“Having listened to everybody’s feedback, I think we’ve heard some very incisive, wide-ranging, and stimulating things here today, and I’m sure they’ll be extremely useful to us in our future work.” Silently I added something my mother used to say whenever my father drove her up the wall: “After all the time you’ve lived, after all you’ve said and done, how can you still be such a stupid cunt?”
Shang Shu sat there with an unforced smile all that interminable afternoon. I sent her a text message complimenting her on being so good-natured, and she replied: “Thirty years of Reform and Opening Up, with those geezers in the driver’s seat the whole time, and our fair motherland still managed to develop so rapidly. Just imagine what new heights we’ll be able to rise to once they’ve all died! That was why I was smiling.”
There are people at Tsinghua with passions for female ginkgo adiantoides and computer motherboards, and so naturally romance bloomed for Shang Shu, flower of her department. Her beau was her high school sweetheart. They came to Tsinghua together – the perfect golden couple – strolled around the campus radiating perfection, and graduated together flawlessly. Then her boyfriend left for America, where he had been for the past three years.
“I broke up with him today,” Shang Shu said.
“Why?” Bu Youde asked.
“Distance relationships don’t work. Things just don’t go right when the other person isn’t there beside you. Love is about being there for each other.”
“But you’re about to go to America,” Bu Youde said. “So you’d be together then, right?”
“But I already arrived at the conclusion that it wasn’t going to work out.”
“Why? The factors that would make it not work out are about to disappear.”
“Fine,” said Shang Shu. “I’m interested in someone else, all right? I just feel like my boyfriend is too young, too immature.”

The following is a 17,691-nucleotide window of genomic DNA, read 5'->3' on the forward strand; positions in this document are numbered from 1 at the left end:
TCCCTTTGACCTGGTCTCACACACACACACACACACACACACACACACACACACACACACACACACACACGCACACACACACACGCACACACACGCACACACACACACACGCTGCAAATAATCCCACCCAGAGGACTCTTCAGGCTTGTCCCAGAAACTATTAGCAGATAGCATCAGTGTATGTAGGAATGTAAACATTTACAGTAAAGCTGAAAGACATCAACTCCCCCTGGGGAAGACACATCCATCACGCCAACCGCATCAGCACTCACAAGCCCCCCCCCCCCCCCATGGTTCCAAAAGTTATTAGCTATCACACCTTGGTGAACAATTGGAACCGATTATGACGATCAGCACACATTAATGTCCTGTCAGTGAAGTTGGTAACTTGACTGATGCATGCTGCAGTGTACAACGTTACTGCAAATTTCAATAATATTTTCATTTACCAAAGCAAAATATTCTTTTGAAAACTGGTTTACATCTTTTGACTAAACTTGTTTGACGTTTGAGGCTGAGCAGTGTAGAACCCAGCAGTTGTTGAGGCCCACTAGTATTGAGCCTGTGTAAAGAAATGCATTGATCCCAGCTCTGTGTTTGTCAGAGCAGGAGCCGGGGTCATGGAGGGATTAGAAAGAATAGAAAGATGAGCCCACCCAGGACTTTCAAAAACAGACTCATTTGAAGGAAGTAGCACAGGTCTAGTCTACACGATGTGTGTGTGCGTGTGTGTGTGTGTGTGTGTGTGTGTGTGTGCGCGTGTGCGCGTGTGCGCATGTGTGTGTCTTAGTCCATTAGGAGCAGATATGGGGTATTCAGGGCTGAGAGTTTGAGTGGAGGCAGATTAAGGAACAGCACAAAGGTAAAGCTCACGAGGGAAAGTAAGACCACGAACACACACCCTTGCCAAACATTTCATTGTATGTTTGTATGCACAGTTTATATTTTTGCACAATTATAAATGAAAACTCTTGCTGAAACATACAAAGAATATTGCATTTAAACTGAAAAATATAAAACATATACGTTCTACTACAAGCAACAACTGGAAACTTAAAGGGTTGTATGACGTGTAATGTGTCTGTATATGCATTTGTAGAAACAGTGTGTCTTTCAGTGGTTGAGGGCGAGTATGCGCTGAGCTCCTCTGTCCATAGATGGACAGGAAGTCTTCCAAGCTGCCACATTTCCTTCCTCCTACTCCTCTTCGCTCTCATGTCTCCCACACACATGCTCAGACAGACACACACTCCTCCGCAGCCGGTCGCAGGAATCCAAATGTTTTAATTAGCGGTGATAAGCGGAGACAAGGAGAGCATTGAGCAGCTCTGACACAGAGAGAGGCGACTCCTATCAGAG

“Why didn’t you say so? Now it all makes sense.”
“Independent thinking,” Dong Wushuang said. “Bu Youde has the makings of a fine analyst.”
Feng Mudan, one of the senior analysts on the team, chimed in. “You have to use your brain when you’re on client interviews,” she said. “Ask more questions than you think you have to, and don’t worry about looking stupid. Better to look stupid than get back to your desk and not be able to write anything.”
“Do you fall for people easily?” I asked Shang Shu.
“So what do you do? How do you approach them?”
“I don’t,” she said. “The feelings are like wild flowers – they’re pretty, but they mostly don’t last very long.”
“And the ones that do last? You don’t tell them either?”
“I never, ever tell them,” she said. “I just wait it out. And anyway, the guy I have my eye on isn’t around either. You know how it is with management consultants like us – we never have anything around except our computers and our underpants. Anyway, after I became interested in him, I realized I couldn’t just keep going nowhere with my ex.”
Shang Shu’s ex-boyfriend began sending her flowers by international courier service after that – fresh flowers, always in different arrangements, every three days, if not more often. “It’s the same as how my parents used to buy me treats after I got sick,” Shang Shu said. Feng Mudan bought a vase, and from then on we always had fresh flowers in our conference room. Depending on how the client was treating us that day, the team would either urge her to get back together with her ex-boyfriend or to tell her new obsession how she felt – there was no rhyme or reason to our advice; we just wanted fresh gossip. After seven or eight weeks, there was a stretch of four days in a row with no new flowers. Dong Wushuang surmised that a credit crunch must be hitting America along with the second wave of the financial crisis.
“I told my crush how I felt yesterday,” Shang Shu said. “He didn’t even answer me. I’m such a loser!”
“How did you tell him?” The team asked as one voice.
“I sent him an e-mail.”
“What did you say?”
“I said I was really busy and it had been a long day, but after the PS meeting I’d thought through one of the big problems that had been bothering me, and I was in a good mood. I checked my e-mail every ten minutes for the rest of the day, but he didn’t even answer. I’m such a loser!”
The team decided unanimously that: